Industry numbers support Nvidia’s rise. Precedence Research says the global AI market was estimated at $119.78B in 2022 and is expected to hit $1.59T by 2030 with an incredible compounded annual growth rate of 38.1%. Nvidia can utilize much of this growth because it operates in Europe, Asia, and the US (Ladha). Furthermore, Jon Peddie Research found it has an 88% market share in the discrete GPU- the type that Nvidia manufactures- market, meaning it will experience more growth than competitors from industry growth (Pope et al.).
Nvidia’s new DGX Cloud is a huge new revenue stream because it fulfills AI needs, and monthly subscriptions eliminate depreciation costs and provide on-demand access, whereas the physical DGX supercomputers depreciate and are a massive expense. This cost reduction is especially useful because aggregate demand is down, so Nvidia’s customers will prioritize cutting expenses.
Nvidia also has customers in other AI fields. For instance, Nvidia supplies the tech for Amazon’s AI warehouse robots’ training (Tarasov). It also supplies self-driving car development for automakers like BYD, which recently announced it will expand its use of Nvidia’s hardware (TipRanks Staff). Analyst Vijay Rakesh estimates this to bring in $14B (Tipranks.com Staff). As AI rapidly grows into new markets, Nvidia’s customer base and revenue will expand as well.
Nvidia’s return on capital invested (ROIC) reflects earnings divided by the funds used, and an ROIC of >2% is considered good (“What is ROIC?”). According to gurufocus.com, Nvidia boasts a 22.72% ROIC (Jan. 2023), and compared to competitors AMD’s 0.14% in December 2022 and Intel’s -1.62% in December 2022, it is incredibly high. This is a great competitive edge because Nvidia would have to use much less capital to earn a number of earnings compared to competitors.
From its late 2021 peak to its late 2022 low, Nvidia’s stock dropped by >65% (FactSet). This resulted from a bear market, one that is declining due to low investor sentiment. Also, considering the current banking crisis, high inflation, high interest rates, and a cooling labor market, aggregate demand will fall. This suggests an impending bear market, which could drop Nvidia’s pricey stock.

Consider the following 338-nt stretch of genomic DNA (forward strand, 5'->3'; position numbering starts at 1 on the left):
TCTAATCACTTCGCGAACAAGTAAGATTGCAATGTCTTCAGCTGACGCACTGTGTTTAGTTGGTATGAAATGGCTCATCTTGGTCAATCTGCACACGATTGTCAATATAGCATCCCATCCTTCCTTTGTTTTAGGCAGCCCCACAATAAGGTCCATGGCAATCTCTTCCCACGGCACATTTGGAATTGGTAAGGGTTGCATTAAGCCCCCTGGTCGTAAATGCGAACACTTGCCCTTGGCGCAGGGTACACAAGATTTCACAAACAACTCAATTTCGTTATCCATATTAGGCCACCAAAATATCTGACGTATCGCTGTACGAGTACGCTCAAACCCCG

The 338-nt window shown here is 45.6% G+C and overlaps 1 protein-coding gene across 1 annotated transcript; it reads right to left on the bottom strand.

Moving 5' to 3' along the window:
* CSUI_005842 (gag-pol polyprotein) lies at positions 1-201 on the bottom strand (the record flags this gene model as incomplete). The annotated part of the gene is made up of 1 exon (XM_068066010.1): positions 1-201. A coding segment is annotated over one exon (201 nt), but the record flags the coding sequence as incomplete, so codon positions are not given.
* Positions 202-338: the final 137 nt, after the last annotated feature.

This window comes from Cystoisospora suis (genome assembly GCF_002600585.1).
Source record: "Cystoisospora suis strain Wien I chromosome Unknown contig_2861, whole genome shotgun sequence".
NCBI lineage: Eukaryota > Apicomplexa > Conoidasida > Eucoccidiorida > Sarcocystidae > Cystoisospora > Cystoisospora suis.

It’s also arguable that Nvidia is already slowing down. Year-over-year numbers of Nvidia’s revenue, revenue growth rate, and profit are all low or decreasing, so most stock growth is from temporary AI hype that will slow down eventually (Pope et al.). Furthermore, revenue growth is down 20% from four quarters ago while inventory has grown 40%, suggesting Nvidia is producing at a surplus (Pope). To sell inventory later, it will likely be discounted and hurt revenue and profit margins. Overall, it’s possible that the hype is covering the reality of a slowdown, and investors may switch focuses to this.
Furthermore, these signs of a slowdown are important when considering Nvidia’s price to earnings ratio (P/E). A high P/E could indicate that a company is incorrectly overvalued or that investors are willing to pay more now and expect earnings to catch up to the price growth. If Nvidia’s case is the latter, signs of a slowdown are detrimental to its stock because they hurt Nvidia’s earnings, and if investors’ expectations of growing earnings aren’t met, they could pull out.
Another consideration is that Nvidia’s customers are increasingly designing their own AI chips, an important portion of revenue. Google, Tesla, and Apple have already begun, and as more companies invest money now to reduce dependence on Nvidia, it could lose some giant buyers and experience revenue decreases from that stream (Tarasov).
Overall, the risk and uncertainty associated with Nvidia’s extremely expensive shares is very high. Nvidia’s growth potential seems to already be excessively priced in, and while it may increase in the short term, it is unsustainable in the long run. Instead, it seems more logical to wait because Nvidia is an excellent supplier to a rising industry, but there are strong suggestions of an impending dropoff from both the company and the whole economy. Buying after this dropoff would make Nvidia much less risky and gains would still be huge.